At the end of detailed email response 34, there is shown at 52 the responder's response to one of the originator's inquiries. This response also contains an inquiry of its own, the inquiry being made in this response email 30 by the original responder to the original sender. Thus, an action item 54 associated with this responder's inquiry is also included in this response email, in order to allow the original sender—upon receipt of this response email—to select the action item and receive a response prompt in similar fashion as the responder did upon receipt of the original email message 10.
 In particular, upon receipt of the response email 30 by the original sender, and selection of the action item 54 by mouse or similar fashion, a dialog box or template as shown at 56 in FIG. 6 is displayed to the original sender, who can then enter their response to the responder's inquiry contained in response 52 (FIG. 5). That being the only new inquiry contained in response email 30, the sender would then initiate generating/sending their response email that includes the response contained in dialog box/template 56. This would again be either a one-step (automatic email generation and send) or two-step (generate and preview email, with subsequent send) process, with the generated email 58 being shown in FIG. 7. This sender response provided in dialog template 56 of FIG. 6 is shown at 62 of FIG. 7, and is preceded by responder's identity/timestamp 60 (which in this case in the original sender) and the time/date of this response 58 (which matches the time/date included in administrative area 64). Response 62 is highlighted in color or similar fashion to show that it is new to the email thread. The other, previously highlighted responses are no longer highlighted as they are not new to this particular response email 58.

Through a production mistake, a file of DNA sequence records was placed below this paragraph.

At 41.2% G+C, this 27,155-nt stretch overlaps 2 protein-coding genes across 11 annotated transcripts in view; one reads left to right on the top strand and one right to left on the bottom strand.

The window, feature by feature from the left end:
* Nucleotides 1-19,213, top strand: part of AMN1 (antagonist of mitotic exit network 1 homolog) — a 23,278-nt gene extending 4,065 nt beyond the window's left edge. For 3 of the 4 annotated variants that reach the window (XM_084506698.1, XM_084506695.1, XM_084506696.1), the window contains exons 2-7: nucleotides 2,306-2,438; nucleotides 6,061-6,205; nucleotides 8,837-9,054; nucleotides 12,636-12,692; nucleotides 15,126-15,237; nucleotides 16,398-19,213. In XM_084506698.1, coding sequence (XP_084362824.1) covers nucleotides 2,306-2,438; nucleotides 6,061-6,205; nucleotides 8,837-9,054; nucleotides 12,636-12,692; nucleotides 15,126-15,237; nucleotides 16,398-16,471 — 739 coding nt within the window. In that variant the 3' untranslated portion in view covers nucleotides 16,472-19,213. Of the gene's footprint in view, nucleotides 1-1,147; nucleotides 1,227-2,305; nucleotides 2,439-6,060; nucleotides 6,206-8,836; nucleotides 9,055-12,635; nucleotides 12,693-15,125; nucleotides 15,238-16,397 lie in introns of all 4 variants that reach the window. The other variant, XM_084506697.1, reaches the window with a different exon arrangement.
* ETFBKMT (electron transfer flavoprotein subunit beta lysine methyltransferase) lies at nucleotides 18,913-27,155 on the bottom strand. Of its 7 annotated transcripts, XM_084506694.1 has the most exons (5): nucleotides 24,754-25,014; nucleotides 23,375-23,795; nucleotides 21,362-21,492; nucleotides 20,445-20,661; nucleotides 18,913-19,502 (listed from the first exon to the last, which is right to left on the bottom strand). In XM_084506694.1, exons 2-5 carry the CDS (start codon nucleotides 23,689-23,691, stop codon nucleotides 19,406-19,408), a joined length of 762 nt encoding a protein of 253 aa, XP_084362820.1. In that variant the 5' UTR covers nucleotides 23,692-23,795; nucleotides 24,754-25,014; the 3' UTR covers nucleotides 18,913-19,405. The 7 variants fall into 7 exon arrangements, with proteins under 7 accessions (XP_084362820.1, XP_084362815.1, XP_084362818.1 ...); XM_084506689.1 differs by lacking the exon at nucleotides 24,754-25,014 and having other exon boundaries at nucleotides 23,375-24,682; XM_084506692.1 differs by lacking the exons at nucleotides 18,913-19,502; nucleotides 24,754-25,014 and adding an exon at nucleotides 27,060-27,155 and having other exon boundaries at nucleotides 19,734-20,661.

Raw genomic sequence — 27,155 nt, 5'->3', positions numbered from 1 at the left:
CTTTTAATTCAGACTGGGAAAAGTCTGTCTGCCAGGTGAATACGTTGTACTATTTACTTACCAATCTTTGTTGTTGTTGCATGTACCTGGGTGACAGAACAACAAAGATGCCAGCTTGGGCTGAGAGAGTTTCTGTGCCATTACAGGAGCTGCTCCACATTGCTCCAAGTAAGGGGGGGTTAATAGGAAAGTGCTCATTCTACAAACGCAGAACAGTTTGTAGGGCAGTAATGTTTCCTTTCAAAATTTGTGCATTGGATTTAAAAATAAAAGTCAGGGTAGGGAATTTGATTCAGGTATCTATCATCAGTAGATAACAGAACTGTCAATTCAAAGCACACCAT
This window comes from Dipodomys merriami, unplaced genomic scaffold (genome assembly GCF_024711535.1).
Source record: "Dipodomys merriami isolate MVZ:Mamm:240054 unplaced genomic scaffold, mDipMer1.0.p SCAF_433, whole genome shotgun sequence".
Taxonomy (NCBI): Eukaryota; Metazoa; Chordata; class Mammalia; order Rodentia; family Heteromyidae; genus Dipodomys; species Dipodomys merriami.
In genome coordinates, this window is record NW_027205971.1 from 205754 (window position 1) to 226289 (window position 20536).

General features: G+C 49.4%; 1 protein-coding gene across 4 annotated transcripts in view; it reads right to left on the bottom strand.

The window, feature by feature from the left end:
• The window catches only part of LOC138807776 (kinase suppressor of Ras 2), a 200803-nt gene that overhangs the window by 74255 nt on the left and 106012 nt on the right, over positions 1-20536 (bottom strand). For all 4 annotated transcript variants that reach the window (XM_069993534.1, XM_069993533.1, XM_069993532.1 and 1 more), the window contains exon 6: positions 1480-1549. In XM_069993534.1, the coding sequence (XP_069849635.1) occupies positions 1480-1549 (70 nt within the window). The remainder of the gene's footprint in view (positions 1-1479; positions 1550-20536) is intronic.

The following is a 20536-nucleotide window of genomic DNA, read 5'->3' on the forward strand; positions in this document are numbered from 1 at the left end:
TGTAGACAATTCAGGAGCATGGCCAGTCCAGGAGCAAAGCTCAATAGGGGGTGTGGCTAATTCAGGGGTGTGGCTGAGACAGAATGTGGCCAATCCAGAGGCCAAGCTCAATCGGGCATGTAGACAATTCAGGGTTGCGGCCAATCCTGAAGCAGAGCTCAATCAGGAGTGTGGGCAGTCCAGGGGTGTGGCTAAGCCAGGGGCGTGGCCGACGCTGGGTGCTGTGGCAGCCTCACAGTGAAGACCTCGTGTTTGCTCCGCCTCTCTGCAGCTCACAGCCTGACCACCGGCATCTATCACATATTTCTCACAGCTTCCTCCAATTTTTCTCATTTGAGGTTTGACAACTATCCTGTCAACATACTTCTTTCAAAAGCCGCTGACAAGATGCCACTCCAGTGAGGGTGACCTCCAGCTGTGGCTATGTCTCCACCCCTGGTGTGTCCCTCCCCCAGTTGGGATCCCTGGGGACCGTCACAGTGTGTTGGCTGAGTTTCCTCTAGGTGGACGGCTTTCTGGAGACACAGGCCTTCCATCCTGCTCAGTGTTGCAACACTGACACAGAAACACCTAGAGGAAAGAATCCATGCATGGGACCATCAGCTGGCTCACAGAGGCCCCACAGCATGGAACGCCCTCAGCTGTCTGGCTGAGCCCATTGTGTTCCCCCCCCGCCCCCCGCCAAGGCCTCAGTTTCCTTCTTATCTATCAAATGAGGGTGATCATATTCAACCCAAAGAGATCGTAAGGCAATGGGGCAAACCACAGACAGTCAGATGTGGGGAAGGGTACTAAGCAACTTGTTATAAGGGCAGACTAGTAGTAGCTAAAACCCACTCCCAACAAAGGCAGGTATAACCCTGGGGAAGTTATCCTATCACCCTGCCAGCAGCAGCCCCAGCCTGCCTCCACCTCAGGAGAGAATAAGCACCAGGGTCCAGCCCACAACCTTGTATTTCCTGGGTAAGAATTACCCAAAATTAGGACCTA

It should be noted that the dialog box/template such as that shown at 22, 24, 26 and 56 in FIGS. 2, 3, 4 and 6, respectively, can optionally include the inquiry/question that is being answered, to further improve end user usability.